Jimmy broke out in a wide grin, and he strode toward Ben, an arm outstretched, the other in the pocket of his trench coat.
"Hartman, you old dog," Jimmy crowed from a few yards away. "Hey, pal, great to see you!"
"My God, it really is you!" Ben exclaimed. At the same time, Ben was puzzled to see a metal tube protruding from his old friend's trench coat, a silencer, he now realized, the muzzle pointing directly up at him from waist level.
It had to be some bizarre prank, good old Jimmy was always doing that kind of thing. Yet just as Ben jokingly threw his hands up in the air and dodged an imaginary bullet, he saw Jimmy Cavanaugh shift his right hand ever so slightly, the unmistakable motions of someone squeezing a trigger.
What happened next took a fraction of a second, yet time seemed to telescope, slowing almost to a halt. Reflexively, abruptly, Ben swung his skis down from his right shoulder in a sharp arc, trying to scuttle the weapon but in the process slamming his old friend hard in the neck.
An instant later-or was it the same instant?-he heard the explosion, felt a sharp spray on the back of his neck as a very real bullet shattered a glass storefront just a few feet away.
This couldn't be happening!
Caught by surprise, Jimmy lost his balance and bellowed in pain. As he stumbled to the ground, he flung out a hand to grab the skis. One hand. The left. Ben felt as if he'd swallowed ice. The instinct to brace yourself when you stumble is strong: you reach out with both hands, and you drop your suitcase, your pen, your newspaper. There were few things you wouldn't drop--few things you'd still clutch as you fell.
The gun was real.
Ben heard the skis clatter to the sidewalk, saw a thin streak of blood on the side of Jimmy's face, saw Jimmy scrambling to regain his orientation. Then Ben lurched forward and, in a great burst of speed, took off down the street.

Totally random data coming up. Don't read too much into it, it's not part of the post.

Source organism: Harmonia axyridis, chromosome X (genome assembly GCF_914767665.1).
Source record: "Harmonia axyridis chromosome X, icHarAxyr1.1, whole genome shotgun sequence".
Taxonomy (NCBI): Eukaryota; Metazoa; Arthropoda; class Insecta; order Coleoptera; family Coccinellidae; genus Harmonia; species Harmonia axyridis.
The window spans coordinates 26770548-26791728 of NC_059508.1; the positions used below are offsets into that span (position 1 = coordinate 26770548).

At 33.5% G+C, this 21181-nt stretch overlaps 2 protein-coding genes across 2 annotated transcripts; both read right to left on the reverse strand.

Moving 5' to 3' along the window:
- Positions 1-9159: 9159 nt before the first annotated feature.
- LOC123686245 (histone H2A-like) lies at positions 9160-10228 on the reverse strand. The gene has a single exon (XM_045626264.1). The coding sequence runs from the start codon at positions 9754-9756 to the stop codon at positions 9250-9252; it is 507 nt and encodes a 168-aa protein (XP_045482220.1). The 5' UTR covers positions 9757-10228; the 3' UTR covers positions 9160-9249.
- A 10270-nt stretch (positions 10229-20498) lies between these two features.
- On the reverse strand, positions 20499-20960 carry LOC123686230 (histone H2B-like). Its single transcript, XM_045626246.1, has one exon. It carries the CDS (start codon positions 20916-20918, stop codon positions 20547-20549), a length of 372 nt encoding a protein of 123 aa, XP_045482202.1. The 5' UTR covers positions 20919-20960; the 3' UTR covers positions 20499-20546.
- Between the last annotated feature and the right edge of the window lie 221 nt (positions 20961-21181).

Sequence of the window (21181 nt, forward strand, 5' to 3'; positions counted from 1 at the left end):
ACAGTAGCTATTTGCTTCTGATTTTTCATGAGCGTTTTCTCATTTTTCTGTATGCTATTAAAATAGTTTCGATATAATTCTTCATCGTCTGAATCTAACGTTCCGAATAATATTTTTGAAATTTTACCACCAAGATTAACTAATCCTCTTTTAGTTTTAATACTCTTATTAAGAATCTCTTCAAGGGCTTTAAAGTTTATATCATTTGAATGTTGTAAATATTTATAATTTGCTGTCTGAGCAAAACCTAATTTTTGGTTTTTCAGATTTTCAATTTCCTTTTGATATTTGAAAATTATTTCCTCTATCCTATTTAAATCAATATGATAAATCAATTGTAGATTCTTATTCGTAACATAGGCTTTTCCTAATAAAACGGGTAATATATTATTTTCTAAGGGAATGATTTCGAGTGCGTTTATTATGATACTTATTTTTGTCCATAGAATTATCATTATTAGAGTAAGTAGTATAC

The gun was real. And Jimmy had fired it at him. Ben's path was obstructed by crowds of shoppers and businessmen hurrying to lunch appointments, and as he wove through the crowd he collided with several people, who shouted protests. Still he vaulted ahead, running as he'd never run before, zigzagging, hoping that the irregular pattern would make him an elusive target.
What the hell was going on? This was madness, absolute madness!
He made the mistake of glancing behind him as he ran, inadvertently slowing his pace, his face now a flashing beacon to a once-friend who for some unfathomable reason seemed bent on killing him. Suddenly, barely two feet away, a young woman's forehead exploded in a mist of red.
Ben gasped in terror.
No, it couldn't be happening, this wasn't reality, this was some bizarre nightmare--
He saw a small scattering of stone fragments, as a bullet pitted the marble facade of the narrow office building he was racing past. Cavanaugh was on his feet and running, now just fifty feet or so away from Ben, and though he had to fire in midstride, Cavanaugh's aim was still unnervingly good.
He's trying to kill me, no, he's going to kill me--
Ben feinted suddenly to the right, then jerked to the left, leaping forward as he did. Now he ran flat out. On the Princeton track team, he was an eight-hundred-meter man, and, fifteen years later, he knew his only chance for survival was to find a surge of speed inside him. His sneakers weren't made for running, but they'd have to do. He needed a destination, a clear goal, an endpoint: that was always the key. Think, dammit! Something clicked in his head: he was a block away from the largest underground shopping arcade in Europe, a garish, subterranean temple of consumption known as Shopville, beneath and adjacent to the main train station, the Hauptbahnhof. In his mind's eye, he saw the entrance, the bank of escalators at the Bahnhofplatz; it was always quicker to enter there and walk underneath the square than to fight through the crowds that typically thronged the streets above. He could seek refuge underground in the arcade. Only a madman would dare chase him down there. Ben sprinted now, keeping his knees high, his feet ghosting along with great soft strides, falling back into the discipline of the speed laps he used to devour, conscious only of the breeze at his face. Had he lost Cavanaugh? He didn't hear his footsteps anymore, but he couldn't afford to make any assumptions. Single-mindedly, desperately, he ran.
Excerpted from The SIGMA Protocol, (c) 2002 Robert Ludlum. All rights reserved. Reproduced with permission of the publisher.
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